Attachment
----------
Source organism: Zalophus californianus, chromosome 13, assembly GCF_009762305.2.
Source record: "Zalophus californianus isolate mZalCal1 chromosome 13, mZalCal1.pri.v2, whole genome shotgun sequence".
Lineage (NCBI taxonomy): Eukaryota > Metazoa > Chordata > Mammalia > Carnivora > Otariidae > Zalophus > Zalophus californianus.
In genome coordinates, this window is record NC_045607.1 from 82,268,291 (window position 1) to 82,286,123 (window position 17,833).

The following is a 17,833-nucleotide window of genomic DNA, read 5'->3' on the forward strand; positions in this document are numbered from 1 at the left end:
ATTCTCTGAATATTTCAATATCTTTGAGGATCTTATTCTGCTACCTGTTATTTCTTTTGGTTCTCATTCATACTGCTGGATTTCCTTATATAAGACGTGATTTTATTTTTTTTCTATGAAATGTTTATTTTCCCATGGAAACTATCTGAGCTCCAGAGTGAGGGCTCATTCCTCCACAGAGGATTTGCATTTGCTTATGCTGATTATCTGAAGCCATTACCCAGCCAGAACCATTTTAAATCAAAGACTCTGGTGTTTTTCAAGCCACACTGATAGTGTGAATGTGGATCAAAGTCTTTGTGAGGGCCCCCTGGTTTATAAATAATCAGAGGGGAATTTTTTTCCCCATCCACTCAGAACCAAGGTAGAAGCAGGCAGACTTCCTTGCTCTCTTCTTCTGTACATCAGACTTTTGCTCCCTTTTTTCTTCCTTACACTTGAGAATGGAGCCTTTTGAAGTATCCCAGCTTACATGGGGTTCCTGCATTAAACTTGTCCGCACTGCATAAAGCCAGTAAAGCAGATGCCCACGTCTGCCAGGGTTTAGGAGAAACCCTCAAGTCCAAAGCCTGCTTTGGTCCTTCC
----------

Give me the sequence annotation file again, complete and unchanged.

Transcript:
Source organism: Zalophus californianus, chromosome 13, assembly GCF_009762305.2.
Source record: "Zalophus californianus isolate mZalCal1 chromosome 13, mZalCal1.pri.v2, whole genome shotgun sequence".
Lineage (NCBI taxonomy): Eukaryota > Metazoa > Chordata > Mammalia > Carnivora > Otariidae > Zalophus > Zalophus californianus.
In genome coordinates, this window is record NC_045607.1 from 82,268,291 (window position 1) to 82,286,123 (window position 17,833).

The following is a 17,833-nucleotide window of genomic DNA, read 5'->3' on the forward strand; positions in this document are numbered from 1 at the left end:
ATTCTCTGAATATTTCAATATCTTTGAGGATCTTATTCTGCTACCTGTTATTTCTTTTGGTTCTCATTCATACTGCTGGATTTCCTTATATAAGACGTGATTTTATTTTTTTTCTATGAAATGTTTATTTTCCCATGGAAACTATCTGAGCTCCAGAGTGAGGGCTCATTCCTCCACAGAGGATTTGCATTTGCTTATGCTGATTATCTGAAGCCATTACCCAGCCAGAACCATTTTAAATCAAAGACTCTGGTGTTTTTCAAGCCACACTGATAGTGTGAATGTGGATCAAAGTCTTTGTGAGGGCCCCCTGGTTTATAAATAATCAGAGGGGAATTTTTTTCCCCATCCACTCAGAACCAAGGTAGAAGCAGGCAGACTTCCTTGCTCTCTTCTTCTGTACATCAGACTTTTGCTCCCTTTTTTCTTCCTTACACTTGAGAATGGAGCCTTTTGAAGTATCCCAGCTTACATGGGGTTCCTGCATTAAACTTGTCCGCACTGCATAAAGCCAGTAAAGCAGATGCCCACGTCTGCCAGGGTTTAGGAGAAACCCTCAAGTCCAAAGCCTGCTTTGGTCCTTCC